Repentance is that voice in the conscience which speaks up when we have strayed from the holy and righteous and good Law of God, which He writes on our heart (Rom. 2.14, 15; Ezek. 36.26, 27). Repentance demands a change of thinking and of feeling and attitude about some practice or practices. What we formerly accepted as normal – agreeable, if not entirely right – we now come to see, in the light of God’s truth as shameful, wrong, and even despicable. Our purified conscience bearing witness against us, and its voice of repentance demands to be heard. In the face of Jesus’ holiness, we realize we could never be acceptable to Him so long as these practices continue unchecked. And in the light of His sacrificial suffering and death – occasioned by our wicked practices – repentance demands that we be done with these disgusting and disgraceful ways, and find a new path for our lives.

When repentance is established in our conscience, as an indispensable priority and value, we will begin thinking and feeling differently about our lives, and how we ought to live them to be most pleasing to God.

Faith and Repentance
There is no saving faith without repentance. Saving faith, as Paul indicates in our text, arises from repentance, and leads to good works of righteousness which are in keeping with repentance. But if there is no repentance, how can there be any good works in keeping with repentance? And if there are no good works, then, as James explains, our “faith” is dead, being unaccompanied by good works in keeping with repentance (Jms. 2.14-26).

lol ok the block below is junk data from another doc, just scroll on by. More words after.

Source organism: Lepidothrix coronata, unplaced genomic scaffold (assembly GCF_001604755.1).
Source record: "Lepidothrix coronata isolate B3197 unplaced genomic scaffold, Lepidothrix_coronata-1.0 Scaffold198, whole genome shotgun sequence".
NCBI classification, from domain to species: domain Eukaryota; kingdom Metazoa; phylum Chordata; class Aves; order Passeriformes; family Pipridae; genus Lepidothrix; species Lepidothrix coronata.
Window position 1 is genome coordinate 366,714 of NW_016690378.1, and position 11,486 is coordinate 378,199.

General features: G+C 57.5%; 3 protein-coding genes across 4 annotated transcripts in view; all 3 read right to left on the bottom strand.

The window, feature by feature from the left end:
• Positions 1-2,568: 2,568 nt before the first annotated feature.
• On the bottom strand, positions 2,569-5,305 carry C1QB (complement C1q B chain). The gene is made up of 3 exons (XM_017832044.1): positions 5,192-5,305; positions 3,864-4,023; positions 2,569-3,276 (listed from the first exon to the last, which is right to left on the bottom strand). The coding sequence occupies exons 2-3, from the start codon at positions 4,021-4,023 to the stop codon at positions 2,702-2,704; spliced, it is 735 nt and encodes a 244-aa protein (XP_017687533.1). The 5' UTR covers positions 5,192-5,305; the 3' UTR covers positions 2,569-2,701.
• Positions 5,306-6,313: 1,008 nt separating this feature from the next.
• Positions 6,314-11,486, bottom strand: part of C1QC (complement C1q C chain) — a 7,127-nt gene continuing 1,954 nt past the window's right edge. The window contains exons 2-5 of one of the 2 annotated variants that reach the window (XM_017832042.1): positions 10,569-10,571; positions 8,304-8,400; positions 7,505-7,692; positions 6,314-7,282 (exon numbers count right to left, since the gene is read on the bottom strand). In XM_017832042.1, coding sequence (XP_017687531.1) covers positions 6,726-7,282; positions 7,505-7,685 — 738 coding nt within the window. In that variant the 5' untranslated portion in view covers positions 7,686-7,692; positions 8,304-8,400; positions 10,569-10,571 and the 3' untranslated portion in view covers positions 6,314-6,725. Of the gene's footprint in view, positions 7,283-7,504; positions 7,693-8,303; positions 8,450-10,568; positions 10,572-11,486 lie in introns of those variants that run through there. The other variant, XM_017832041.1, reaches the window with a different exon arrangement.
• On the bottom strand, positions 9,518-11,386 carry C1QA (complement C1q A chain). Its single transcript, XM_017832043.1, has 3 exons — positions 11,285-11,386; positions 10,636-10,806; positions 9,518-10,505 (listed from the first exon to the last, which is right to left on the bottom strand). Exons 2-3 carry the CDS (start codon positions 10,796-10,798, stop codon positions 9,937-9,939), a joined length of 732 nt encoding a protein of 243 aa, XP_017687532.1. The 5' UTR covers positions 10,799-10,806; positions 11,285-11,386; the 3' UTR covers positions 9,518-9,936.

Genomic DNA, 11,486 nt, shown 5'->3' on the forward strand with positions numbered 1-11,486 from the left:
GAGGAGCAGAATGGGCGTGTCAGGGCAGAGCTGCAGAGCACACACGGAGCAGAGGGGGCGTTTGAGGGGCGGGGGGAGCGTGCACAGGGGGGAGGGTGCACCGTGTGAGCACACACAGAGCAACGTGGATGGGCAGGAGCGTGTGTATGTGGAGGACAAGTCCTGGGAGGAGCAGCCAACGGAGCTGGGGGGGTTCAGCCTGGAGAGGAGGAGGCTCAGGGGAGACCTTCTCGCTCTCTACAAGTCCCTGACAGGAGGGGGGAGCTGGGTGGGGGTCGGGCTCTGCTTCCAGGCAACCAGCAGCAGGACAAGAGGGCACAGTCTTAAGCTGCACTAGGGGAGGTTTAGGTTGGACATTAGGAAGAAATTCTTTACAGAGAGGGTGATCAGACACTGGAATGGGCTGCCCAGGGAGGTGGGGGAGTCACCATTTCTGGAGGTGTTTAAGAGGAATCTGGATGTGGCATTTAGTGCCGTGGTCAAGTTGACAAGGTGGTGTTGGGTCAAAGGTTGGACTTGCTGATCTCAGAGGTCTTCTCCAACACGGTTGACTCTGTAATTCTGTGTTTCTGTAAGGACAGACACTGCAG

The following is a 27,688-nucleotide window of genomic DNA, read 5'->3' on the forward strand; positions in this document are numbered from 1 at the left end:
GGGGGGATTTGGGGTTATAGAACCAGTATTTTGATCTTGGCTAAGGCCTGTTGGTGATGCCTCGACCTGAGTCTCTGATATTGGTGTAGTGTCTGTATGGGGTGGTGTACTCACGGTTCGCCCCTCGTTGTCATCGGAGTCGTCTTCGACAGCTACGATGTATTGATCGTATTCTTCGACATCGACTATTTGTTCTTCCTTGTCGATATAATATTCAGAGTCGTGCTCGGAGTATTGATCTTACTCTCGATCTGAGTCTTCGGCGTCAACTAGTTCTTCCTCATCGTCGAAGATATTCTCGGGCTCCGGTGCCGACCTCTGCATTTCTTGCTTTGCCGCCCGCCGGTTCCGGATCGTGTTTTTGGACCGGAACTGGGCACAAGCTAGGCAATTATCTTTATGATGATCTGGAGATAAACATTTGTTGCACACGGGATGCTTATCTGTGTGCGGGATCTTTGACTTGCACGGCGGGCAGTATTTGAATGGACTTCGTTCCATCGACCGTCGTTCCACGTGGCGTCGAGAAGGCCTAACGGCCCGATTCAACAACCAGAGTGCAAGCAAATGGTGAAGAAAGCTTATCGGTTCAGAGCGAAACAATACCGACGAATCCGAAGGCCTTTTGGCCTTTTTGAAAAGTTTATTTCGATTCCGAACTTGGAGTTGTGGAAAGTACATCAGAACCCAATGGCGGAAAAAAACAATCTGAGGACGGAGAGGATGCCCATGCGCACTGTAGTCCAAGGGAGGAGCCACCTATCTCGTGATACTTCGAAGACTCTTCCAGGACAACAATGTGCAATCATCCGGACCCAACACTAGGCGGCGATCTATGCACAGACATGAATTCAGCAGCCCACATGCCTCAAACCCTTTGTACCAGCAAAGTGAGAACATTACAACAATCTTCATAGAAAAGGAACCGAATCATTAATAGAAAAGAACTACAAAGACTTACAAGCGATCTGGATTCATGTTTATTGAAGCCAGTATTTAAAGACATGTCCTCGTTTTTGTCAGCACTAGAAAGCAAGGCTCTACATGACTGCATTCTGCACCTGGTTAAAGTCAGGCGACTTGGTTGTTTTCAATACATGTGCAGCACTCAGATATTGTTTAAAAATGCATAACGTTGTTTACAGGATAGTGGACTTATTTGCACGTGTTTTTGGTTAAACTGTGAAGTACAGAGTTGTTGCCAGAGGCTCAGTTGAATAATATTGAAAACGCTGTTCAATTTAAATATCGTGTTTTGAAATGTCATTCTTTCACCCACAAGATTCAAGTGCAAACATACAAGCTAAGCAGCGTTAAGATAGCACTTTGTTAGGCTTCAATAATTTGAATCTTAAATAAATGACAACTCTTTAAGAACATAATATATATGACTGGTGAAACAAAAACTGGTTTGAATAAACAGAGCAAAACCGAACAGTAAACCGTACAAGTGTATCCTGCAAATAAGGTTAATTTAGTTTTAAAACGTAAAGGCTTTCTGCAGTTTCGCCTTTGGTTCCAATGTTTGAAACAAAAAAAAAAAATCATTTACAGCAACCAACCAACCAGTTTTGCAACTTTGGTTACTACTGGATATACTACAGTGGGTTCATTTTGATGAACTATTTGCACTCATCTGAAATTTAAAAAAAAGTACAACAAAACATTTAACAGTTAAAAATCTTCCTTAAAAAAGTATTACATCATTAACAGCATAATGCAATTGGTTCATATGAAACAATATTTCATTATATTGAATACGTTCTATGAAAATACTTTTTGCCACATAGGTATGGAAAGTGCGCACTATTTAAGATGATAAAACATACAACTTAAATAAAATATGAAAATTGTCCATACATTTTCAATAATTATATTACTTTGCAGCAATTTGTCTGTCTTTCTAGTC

Repentance is not much discussed, let alone practiced, among Christians these days. And the lack of teaching about repentance is a major hindrance to the purifying of our consciences from dead works (Heb. 9.14). The failure to take repentance seriously also helps to explain why our good works, such as they are, have not been sufficient to stem the tide of immorality that threatens to inundate all aspects of our society.

 Without repentance, there can be no faith, and without faith, there can be no good works in keeping with repentance.

Until we as Christians recover the importance of practicing repentance, there may not be much real saving faith in the churches of the land. We will always need to practice repentance from sin, because we will never be without sin in this life (1 Jn. 2.8-10). Only as we purify our conscience in all the ways we have thus far discussed, will repentance play the powerful and edifying role God intends.

For reflection
1.  Explain the relationship between faith and repentance in the Christian life.

2.  How would you explain repentance and why it is necessary to a new believer?

3.  Why does it make sense to relate the work of repentance to the conscience?

Next steps – Preparation: Pay attention to your walk with the Lord today. How often do you repent of some sin? Is this typical?

T. M. Moore

This is part 8 of an 8-part series on Purifying the Conscience. To download this week’s study as a free PDF, click here.

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Except as indicated, Scripture taken from the New King James Version. © Copyright 1982 by Thomas Nelson, Inc. Used by permission. All rights reserved.

T.M. Moore

T. M. Moore is principal of The Fellowship of Ailbe, a spiritual fellowship in the Celtic Christian tradition. He and his wife, Susie, make their home in Essex Junction, VT.